Mechanical harvesting an important step forward

Mechanical harvesting an important step forward

A farm and forestry worker most of his life, Bill always enjoyed working with machinery. Being mechanically minded, he immediately started thinking about how to use machinery to cut down Mānuka during his years as a scrub clearer. Today his dream has finally become a reality, although instead of clearing Mānuka for forestry he is now trimming the plants for processing into Mānuka oil.

Although fine-tuned and adjusted to the specific needs of the Mānuka tree and oil processing business, Bill is proud to see his original idea for a mechanical harvester finally become a reality. Working in partnership with New Zealand Mānuka Group, it was a pure coincidence that Bill walked into the office looking for a job when he mentioned is backyard project.

Bill McClutchie, plantation, harvest and development manager at New Zealand Mānuka Resources, part of the New Zealand Mānuka Group, explains his fateful meeting with company founder and managing director, Phil Caskey. "Phil had just taken over the business when I walked in the door, and he was looking for someone to do mechanical harvesting."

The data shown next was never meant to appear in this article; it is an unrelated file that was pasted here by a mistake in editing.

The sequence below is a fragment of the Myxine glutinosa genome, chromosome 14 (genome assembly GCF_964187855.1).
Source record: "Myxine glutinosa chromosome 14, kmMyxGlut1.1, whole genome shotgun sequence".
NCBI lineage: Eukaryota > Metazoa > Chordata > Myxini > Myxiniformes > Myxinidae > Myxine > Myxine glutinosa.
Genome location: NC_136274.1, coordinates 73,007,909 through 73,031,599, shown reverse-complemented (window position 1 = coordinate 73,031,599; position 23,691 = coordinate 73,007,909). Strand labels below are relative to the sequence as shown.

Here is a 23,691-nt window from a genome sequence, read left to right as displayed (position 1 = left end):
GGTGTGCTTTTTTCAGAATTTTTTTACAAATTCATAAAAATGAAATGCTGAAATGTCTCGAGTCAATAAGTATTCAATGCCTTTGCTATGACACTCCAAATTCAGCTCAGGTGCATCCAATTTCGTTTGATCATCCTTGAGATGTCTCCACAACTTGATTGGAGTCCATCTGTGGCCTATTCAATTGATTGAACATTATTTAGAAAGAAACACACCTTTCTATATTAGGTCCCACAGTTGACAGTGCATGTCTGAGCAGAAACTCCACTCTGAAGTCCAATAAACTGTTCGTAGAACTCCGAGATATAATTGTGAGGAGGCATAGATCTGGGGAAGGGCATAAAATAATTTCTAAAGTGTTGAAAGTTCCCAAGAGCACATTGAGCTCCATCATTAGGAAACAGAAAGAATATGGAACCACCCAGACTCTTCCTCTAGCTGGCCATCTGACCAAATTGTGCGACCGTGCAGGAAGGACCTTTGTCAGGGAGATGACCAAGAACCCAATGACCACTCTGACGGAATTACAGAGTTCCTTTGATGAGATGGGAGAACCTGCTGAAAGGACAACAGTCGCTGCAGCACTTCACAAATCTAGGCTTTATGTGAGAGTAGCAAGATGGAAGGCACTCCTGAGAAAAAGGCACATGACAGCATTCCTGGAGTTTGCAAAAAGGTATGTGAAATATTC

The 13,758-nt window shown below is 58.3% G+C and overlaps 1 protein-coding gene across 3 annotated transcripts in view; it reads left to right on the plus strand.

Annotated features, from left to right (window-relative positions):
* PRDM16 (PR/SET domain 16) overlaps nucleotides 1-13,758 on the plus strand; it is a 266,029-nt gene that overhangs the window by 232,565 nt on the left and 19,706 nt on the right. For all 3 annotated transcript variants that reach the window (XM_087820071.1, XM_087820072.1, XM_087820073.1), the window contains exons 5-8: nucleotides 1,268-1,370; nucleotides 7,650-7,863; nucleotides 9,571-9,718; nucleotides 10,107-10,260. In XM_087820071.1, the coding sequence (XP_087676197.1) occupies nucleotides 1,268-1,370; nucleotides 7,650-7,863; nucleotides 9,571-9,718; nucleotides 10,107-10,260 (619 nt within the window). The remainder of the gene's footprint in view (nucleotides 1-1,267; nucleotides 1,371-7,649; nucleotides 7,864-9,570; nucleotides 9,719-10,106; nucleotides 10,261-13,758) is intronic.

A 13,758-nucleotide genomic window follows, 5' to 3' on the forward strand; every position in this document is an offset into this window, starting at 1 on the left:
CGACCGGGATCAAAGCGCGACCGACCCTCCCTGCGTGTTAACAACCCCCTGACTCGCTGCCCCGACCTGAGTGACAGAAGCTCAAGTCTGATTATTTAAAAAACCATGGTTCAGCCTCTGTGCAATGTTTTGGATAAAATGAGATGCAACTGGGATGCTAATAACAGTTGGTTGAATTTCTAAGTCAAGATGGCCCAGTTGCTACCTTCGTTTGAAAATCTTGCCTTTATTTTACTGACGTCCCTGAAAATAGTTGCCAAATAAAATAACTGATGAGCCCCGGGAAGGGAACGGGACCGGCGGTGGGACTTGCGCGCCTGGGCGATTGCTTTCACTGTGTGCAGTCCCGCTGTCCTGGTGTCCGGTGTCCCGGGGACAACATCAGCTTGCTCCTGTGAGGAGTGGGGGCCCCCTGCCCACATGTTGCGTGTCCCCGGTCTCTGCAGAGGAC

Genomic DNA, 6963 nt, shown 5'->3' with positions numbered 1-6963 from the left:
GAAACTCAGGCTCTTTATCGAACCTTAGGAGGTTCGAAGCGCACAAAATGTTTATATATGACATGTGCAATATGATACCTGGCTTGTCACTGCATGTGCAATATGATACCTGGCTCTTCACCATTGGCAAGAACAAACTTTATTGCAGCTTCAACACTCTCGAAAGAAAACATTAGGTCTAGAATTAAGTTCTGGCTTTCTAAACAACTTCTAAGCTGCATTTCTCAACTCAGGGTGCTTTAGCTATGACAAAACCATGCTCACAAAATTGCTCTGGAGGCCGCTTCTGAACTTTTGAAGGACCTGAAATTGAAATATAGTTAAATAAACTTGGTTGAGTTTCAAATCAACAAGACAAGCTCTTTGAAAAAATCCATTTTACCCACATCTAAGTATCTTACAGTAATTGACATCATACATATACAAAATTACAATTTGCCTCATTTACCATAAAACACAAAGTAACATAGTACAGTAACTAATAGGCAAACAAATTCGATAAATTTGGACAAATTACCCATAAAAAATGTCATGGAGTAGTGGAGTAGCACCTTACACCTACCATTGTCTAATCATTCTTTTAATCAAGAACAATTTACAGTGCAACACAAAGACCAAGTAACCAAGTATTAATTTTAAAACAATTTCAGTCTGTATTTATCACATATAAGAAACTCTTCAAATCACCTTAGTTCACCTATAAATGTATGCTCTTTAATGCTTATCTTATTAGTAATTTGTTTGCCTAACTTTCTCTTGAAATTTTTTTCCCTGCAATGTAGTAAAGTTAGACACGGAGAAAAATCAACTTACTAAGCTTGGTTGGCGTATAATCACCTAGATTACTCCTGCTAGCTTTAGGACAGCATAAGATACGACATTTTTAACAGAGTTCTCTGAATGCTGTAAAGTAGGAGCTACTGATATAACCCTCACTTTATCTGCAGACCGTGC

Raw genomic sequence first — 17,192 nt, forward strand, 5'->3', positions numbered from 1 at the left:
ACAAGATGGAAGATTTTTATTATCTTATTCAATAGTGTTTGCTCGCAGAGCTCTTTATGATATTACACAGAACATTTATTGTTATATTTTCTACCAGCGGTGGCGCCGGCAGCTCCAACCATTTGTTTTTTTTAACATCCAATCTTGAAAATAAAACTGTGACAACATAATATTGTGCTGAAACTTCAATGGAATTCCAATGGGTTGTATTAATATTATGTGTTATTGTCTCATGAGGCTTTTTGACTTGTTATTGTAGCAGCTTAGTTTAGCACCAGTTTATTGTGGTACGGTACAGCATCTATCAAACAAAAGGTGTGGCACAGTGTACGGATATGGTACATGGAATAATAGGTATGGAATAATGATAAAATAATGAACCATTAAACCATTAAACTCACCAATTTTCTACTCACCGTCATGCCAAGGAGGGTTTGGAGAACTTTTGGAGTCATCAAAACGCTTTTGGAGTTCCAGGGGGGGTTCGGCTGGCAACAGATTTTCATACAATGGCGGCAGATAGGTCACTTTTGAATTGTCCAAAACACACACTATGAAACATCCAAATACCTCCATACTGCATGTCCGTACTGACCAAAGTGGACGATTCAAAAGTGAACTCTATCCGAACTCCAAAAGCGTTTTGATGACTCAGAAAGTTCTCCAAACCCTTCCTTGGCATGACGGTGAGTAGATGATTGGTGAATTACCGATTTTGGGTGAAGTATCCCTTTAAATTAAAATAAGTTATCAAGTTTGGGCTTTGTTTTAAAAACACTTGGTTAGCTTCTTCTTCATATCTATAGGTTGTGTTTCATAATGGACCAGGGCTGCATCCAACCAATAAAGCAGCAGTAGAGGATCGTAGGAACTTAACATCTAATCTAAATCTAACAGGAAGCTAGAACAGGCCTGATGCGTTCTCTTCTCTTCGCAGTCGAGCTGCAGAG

"I said, 'Well you don't have to look any further then, I'm your man!"

Hand harvesting 300kg per day of Mānuka brush, Phil was understandably sceptical of Bill's claim that his home-built mechanical harvester could cut up to two tonne per day. A month later, after numerous trials and further development on the machine, they soon surpassed all expectations and were cutting five tonne of brush in a day.

"Phil's got a good way of putting things," Bill explains. "He inspires you to do things and he lets you do them. When I come up with an idea, he always listens and generally supports the things I come up with."

The development of Bill's mechanical harvester has been so successful that NZ Mānuka Resources has already invested in a second harvester which is currently being built, and expected to be operational in the New Year. This means more people will need to be employed and trained to not only drive the machines but also process the brush and all other inputs of the business from the Mānuka plantation to the final oil produced.

"We're a true local industry, so everyone working for us will be local," confirms Bill. "It's a huge investment what we're doing but Phil has always been very clear about ensuring all work goes to the local people, and that the local community is supported."

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